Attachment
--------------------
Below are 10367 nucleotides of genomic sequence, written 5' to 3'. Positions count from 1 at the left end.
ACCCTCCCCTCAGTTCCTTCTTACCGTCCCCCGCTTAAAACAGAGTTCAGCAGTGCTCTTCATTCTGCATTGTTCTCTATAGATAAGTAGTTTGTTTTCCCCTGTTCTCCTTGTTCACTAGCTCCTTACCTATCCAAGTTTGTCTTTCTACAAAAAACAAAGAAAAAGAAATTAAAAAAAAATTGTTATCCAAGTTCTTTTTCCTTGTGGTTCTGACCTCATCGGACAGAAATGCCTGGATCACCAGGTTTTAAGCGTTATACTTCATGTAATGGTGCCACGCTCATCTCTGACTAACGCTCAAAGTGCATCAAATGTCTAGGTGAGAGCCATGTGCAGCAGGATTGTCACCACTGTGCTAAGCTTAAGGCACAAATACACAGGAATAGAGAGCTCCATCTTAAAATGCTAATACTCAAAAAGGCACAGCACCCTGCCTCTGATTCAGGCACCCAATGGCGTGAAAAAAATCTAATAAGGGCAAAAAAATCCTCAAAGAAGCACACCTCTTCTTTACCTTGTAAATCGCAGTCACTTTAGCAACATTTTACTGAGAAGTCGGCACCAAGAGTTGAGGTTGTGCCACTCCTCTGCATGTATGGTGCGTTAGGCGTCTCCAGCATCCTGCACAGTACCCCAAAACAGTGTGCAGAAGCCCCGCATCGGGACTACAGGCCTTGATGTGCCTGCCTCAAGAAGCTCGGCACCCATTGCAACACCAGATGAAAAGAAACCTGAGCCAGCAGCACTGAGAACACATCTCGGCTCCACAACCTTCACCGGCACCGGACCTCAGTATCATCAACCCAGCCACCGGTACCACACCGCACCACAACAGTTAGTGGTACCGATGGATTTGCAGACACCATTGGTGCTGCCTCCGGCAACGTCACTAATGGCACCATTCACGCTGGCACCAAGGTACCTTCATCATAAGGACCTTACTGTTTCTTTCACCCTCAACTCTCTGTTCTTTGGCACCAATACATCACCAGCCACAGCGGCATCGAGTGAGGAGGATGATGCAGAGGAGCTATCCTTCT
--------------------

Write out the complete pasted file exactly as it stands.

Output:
Below are 10367 nucleotides of genomic sequence, written 5' to 3'. Positions count from 1 at the left end.
ACCCTCCCCTCAGTTCCTTCTTACCGTCCCCCGCTTAAAACAGAGTTCAGCAGTGCTCTTCATTCTGCATTGTTCTCTATAGATAAGTAGTTTGTTTTCCCCTGTTCTCCTTGTTCACTAGCTCCTTACCTATCCAAGTTTGTCTTTCTACAAAAAACAAAGAAAAAGAAATTAAAAAAAAATTGTTATCCAAGTTCTTTTTCCTTGTGGTTCTGACCTCATCGGACAGAAATGCCTGGATCACCAGGTTTTAAGCGTTATACTTCATGTAATGGTGCCACGCTCATCTCTGACTAACGCTCAAAGTGCATCAAATGTCTAGGTGAGAGCCATGTGCAGCAGGATTGTCACCACTGTGCTAAGCTTAAGGCACAAATACACAGGAATAGAGAGCTCCATCTTAAAATGCTAATACTCAAAAAGGCACAGCACCCTGCCTCTGATTCAGGCACCCAATGGCGTGAAAAAAATCTAATAAGGGCAAAAAAATCCTCAAAGAAGCACACCTCTTCTTTACCTTGTAAATCGCAGTCACTTTAGCAACATTTTACTGAGAAGTCGGCACCAAGAGTTGAGGTTGTGCCACTCCTCTGCATGTATGGTGCGTTAGGCGTCTCCAGCATCCTGCACAGTACCCCAAAACAGTGTGCAGAAGCCCCGCATCGGGACTACAGGCCTTGATGTGCCTGCCTCAAGAAGCTCGGCACCCATTGCAACACCAGATGAAAAGAAACCTGAGCCAGCAGCACTGAGAACACATCTCGGCTCCACAACCTTCACCGGCACCGGACCTCAGTATCATCAACCCAGCCACCGGTACCACACCGCACCACAACAGTTAGTGGTACCGATGGATTTGCAGACACCATTGGTGCTGCCTCCGGCAACGTCACTAATGGCACCATTCACGCTGGCACCAAGGTACCTTCATCATAAGGACCTTACTGTTTCTTTCACCCTCAACTCTCTGTTCTTTGGCACCAATACATCACCAGCCACAGCGGCATCGAGTGAGGAGGATGATGCAGAGGAGCTATCCTTCT